I keep picturing all these little kids playing some game in this big field of rye and all … I mean if they’re running and they don’t look where they’re going I have to come out from somewhere and catch them. That’s all I’d do all day. I’d just be the catcher in the rye.

Sally said I was a sacrilegious atheist. I probably am. The thing Jesus really would’ve liked would be the guy that plays the kettle drums in the orchestra.

(J.D. Salinger, The Catcher in the Rye)

I read The Catcher in the Rye thirty years ago and thought it dull and badly written. A couple of years ago I read it again; I still thought it dull and badly written. Anyway, sorry to hear the old bastard’s dead. He had a better life than most of us, I suspect. Screwing 18-year-old girls, drinking his own piss, and so on.

Before his death, J.D. Salinger’s publisher, Hamish Hamilton, worked with him to produce jackets for reissues of his books (originally planned for June, they are now due out next month).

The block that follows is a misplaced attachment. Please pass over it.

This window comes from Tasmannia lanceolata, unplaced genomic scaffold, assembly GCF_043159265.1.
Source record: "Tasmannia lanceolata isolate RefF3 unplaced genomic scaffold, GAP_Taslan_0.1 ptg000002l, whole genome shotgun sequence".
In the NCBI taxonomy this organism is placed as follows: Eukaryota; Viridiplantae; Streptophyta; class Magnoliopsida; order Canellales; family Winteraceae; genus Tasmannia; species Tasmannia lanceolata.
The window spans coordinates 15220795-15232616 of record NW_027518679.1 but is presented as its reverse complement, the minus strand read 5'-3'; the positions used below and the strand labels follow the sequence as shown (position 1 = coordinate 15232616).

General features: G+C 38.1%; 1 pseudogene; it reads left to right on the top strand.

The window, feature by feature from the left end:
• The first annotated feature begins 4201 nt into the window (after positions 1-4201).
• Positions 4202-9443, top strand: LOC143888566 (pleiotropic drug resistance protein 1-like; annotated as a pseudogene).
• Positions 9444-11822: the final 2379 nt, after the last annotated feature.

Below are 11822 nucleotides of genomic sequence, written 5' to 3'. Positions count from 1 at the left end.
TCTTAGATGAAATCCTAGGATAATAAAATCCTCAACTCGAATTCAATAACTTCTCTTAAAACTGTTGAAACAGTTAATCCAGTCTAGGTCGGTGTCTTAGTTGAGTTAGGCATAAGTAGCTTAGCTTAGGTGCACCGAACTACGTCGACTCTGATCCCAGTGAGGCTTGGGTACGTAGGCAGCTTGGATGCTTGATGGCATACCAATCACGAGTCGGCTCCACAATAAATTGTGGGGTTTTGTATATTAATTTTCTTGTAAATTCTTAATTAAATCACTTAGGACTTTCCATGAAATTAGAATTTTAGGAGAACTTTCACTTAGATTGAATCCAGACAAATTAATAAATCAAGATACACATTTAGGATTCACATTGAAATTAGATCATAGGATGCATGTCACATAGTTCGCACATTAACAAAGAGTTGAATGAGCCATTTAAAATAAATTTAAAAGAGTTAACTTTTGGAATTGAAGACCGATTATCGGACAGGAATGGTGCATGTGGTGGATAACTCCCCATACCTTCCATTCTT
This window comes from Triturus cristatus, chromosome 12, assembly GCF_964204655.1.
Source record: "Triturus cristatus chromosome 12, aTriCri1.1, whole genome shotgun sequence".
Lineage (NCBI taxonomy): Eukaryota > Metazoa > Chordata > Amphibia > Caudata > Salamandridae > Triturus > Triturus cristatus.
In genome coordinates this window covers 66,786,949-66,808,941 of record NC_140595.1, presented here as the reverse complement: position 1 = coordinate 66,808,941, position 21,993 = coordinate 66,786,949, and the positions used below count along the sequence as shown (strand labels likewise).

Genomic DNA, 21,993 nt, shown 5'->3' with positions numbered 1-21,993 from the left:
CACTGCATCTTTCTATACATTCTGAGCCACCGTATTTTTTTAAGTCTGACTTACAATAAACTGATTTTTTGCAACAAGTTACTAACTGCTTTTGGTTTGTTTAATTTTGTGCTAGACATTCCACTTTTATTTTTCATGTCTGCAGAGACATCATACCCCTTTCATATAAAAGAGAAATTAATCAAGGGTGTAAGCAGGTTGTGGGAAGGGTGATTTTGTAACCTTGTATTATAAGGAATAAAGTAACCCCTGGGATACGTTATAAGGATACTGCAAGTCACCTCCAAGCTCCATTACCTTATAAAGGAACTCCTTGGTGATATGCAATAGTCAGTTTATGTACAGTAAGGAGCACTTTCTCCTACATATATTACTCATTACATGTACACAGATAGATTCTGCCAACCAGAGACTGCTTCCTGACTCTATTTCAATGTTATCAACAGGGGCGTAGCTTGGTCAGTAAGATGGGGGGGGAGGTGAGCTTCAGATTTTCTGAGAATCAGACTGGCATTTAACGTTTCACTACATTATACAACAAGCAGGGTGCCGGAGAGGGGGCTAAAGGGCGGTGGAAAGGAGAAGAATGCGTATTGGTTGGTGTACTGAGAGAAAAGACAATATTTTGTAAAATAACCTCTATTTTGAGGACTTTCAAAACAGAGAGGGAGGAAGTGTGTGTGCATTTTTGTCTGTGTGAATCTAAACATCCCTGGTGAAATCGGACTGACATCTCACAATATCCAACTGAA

Simon Prosser, publishing director, Hamish Hamilton: “There are strict rules about J.D. Salinger’s covers. The only copy allowed on the books, back or front, is the author name and the title. Nothing else at all: no quotes, no cover blurb, no biography. We’re not really sure why this is, but it gives you definite guidelines. Last year we decided it was probably time to re-design the covers, and we wanted a unique typeface that stood out. We commissioned Seb Lester, the highly regarded type designer, to hand-draw a font; that font, on the cover of these re-issues, is a one-off and is known in-house here at Hamish Hamilton as the ‘Salinger’.”

The obituary in the Guardian is by Mark Krupnick, who died in 2003. I wonder who wrote his obituary?

R.I.P. Jerome David Salinger, born 1 January 1919; died 27 January 2010



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